From Middle English pronge, perhaps from Middle Low German prange (“stick, restraining device”), from prangen (“to press, pinch”), from Proto-Indo-European *(s)preng- (“to wrap up, constrict”), akin to Lithuanian springstù (“to choke, become choked or obstructed”), Latvian sprañgât (“cord, constrict”), Ancient Greek σπαργανόω (sparganóō, “to swaddle”), σπάργανον (spárganon, “swaddling cloth”).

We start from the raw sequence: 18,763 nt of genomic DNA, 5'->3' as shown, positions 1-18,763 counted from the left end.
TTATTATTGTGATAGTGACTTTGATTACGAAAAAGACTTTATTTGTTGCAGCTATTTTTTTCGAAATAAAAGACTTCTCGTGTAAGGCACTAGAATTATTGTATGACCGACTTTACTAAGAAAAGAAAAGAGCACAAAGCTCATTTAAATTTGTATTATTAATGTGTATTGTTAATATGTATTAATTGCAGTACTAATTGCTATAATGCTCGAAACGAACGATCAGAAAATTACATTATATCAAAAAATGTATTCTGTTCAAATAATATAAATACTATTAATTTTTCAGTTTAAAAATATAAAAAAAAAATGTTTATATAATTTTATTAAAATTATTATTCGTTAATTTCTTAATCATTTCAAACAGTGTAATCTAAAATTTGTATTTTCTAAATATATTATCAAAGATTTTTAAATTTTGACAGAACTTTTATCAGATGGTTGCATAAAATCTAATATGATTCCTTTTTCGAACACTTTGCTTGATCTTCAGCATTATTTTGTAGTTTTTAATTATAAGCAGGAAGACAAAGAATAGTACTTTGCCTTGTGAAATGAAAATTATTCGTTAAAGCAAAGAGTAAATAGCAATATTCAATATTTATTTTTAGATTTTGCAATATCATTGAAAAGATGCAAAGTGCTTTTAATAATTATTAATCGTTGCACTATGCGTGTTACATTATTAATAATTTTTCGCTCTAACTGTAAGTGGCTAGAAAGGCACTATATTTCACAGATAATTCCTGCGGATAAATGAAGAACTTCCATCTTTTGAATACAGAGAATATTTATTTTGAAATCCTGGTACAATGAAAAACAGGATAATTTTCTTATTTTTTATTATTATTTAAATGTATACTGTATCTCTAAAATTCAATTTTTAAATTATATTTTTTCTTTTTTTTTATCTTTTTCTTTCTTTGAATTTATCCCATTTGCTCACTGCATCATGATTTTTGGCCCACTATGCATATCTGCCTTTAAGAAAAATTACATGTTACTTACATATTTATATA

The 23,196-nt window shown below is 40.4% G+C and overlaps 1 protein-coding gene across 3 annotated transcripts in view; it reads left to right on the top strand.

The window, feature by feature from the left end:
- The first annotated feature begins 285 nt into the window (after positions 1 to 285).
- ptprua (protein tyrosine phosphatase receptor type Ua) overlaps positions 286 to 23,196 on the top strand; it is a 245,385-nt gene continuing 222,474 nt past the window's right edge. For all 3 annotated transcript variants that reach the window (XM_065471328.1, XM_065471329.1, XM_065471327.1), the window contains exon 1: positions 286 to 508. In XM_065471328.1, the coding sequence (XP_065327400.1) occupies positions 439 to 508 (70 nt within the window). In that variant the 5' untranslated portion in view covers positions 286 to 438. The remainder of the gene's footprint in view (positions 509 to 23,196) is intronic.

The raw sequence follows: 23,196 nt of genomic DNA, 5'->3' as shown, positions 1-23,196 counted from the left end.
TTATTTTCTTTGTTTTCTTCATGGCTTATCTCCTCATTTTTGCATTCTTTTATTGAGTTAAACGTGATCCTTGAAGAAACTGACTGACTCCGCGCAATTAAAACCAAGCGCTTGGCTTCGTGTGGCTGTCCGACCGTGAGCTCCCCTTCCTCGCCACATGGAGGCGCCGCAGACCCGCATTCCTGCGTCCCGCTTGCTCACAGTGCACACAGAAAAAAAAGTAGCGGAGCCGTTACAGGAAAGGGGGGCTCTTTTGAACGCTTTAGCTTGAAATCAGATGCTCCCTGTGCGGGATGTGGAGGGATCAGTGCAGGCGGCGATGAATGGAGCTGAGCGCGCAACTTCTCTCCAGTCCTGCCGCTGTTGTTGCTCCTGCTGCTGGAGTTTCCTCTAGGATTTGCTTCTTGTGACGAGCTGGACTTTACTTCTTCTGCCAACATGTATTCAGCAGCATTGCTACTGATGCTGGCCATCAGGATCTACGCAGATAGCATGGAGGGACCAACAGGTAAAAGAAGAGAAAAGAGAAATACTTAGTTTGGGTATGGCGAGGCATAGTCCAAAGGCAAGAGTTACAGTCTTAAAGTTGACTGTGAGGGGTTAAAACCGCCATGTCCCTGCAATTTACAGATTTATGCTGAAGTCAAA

prong (plural prongs)
- A thin, pointed, projecting part.
- a pitchfork with four prongs
- A branch; a fork.
- the two prongs of a river